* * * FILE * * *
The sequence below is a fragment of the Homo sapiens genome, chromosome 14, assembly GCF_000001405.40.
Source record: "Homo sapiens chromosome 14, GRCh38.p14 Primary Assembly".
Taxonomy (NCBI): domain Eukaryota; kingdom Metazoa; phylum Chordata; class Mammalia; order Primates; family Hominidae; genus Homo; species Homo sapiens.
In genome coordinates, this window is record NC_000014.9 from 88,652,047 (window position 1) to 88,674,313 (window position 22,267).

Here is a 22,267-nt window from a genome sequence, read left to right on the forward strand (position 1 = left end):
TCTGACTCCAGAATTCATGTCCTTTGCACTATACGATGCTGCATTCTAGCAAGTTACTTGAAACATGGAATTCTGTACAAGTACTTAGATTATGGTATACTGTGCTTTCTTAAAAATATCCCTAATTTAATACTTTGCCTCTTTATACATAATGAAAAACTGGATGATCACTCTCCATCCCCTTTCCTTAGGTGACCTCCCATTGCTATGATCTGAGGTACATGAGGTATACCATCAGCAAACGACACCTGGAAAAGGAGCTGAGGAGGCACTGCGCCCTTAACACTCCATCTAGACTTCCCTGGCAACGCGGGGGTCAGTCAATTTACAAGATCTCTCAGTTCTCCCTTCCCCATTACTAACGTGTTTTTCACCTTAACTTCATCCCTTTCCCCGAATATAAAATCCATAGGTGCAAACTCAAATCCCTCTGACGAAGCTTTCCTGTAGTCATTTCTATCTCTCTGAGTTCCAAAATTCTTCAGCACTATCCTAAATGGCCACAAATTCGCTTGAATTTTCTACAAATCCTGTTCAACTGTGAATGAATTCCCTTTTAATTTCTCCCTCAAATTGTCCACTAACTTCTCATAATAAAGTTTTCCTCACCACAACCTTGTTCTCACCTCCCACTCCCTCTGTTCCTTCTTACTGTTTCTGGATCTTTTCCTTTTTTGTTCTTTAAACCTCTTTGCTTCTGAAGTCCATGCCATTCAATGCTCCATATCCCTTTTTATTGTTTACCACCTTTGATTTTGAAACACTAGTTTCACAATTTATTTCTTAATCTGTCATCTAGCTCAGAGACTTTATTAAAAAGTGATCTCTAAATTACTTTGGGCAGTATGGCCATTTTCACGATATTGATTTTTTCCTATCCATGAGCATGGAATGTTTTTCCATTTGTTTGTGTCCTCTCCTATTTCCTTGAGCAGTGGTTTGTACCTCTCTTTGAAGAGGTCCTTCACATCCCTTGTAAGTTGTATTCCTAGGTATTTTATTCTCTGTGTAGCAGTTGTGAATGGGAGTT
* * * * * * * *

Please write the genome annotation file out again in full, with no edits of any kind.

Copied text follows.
The sequence below is a fragment of the Homo sapiens genome, chromosome 14, assembly GCF_000001405.40.
Source record: "Homo sapiens chromosome 14, GRCh38.p14 Primary Assembly".
Taxonomy (NCBI): domain Eukaryota; kingdom Metazoa; phylum Chordata; class Mammalia; order Primates; family Hominidae; genus Homo; species Homo sapiens.
In genome coordinates, this window is record NC_000014.9 from 88,652,047 (window position 1) to 88,674,313 (window position 22,267).

Here is a 22,267-nt window from a genome sequence, read left to right on the forward strand (position 1 = left end):
TCTGACTCCAGAATTCATGTCCTTTGCACTATACGATGCTGCATTCTAGCAAGTTACTTGAAACATGGAATTCTGTACAAGTACTTAGATTATGGTATACTGTGCTTTCTTAAAAATATCCCTAATTTAATACTTTGCCTCTTTATACATAATGAAAAACTGGATGATCACTCTCCATCCCCTTTCCTTAGGTGACCTCCCATTGCTATGATCTGAGGTACATGAGGTATACCATCAGCAAACGACACCTGGAAAAGGAGCTGAGGAGGCACTGCGCCCTTAACACTCCATCTAGACTTCCCTGGCAACGCGGGGGTCAGTCAATTTACAAGATCTCTCAGTTCTCCCTTCCCCATTACTAACGTGTTTTTCACCTTAACTTCATCCCTTTCCCCGAATATAAAATCCATAGGTGCAAACTCAAATCCCTCTGACGAAGCTTTCCTGTAGTCATTTCTATCTCTCTGAGTTCCAAAATTCTTCAGCACTATCCTAAATGGCCACAAATTCGCTTGAATTTTCTACAAATCCTGTTCAACTGTGAATGAATTCCCTTTTAATTTCTCCCTCAAATTGTCCACTAACTTCTCATAATAAAGTTTTCCTCACCACAACCTTGTTCTCACCTCCCACTCCCTCTGTTCCTTCTTACTGTTTCTGGATCTTTTCCTTTTTTGTTCTTTAAACCTCTTTGCTTCTGAAGTCCATGCCATTCAATGCTCCATATCCCTTTTTATTGTTTACCACCTTTGATTTTGAAACACTAGTTTCACAATTTATTTCTTAATCTGTCATCTAGCTCAGAGACTTTATTAAAAAGTGATCTCTAAATTACTTTGGGCAGTATGGCCATTTTCACGATATTGATTTTTTCCTATCCATGAGCATGGAATGTTTTTCCATTTGTTTGTGTCCTCTCCTATTTCCTTGAGCAGTGGTTTGTACCTCTCTTTGAAGAGGTCCTTCACATCCCTTGTAAGTTGTATTCCTAGGTATTTTATTCTCTGTGTAGCAGTTGTGAATGGGAGTT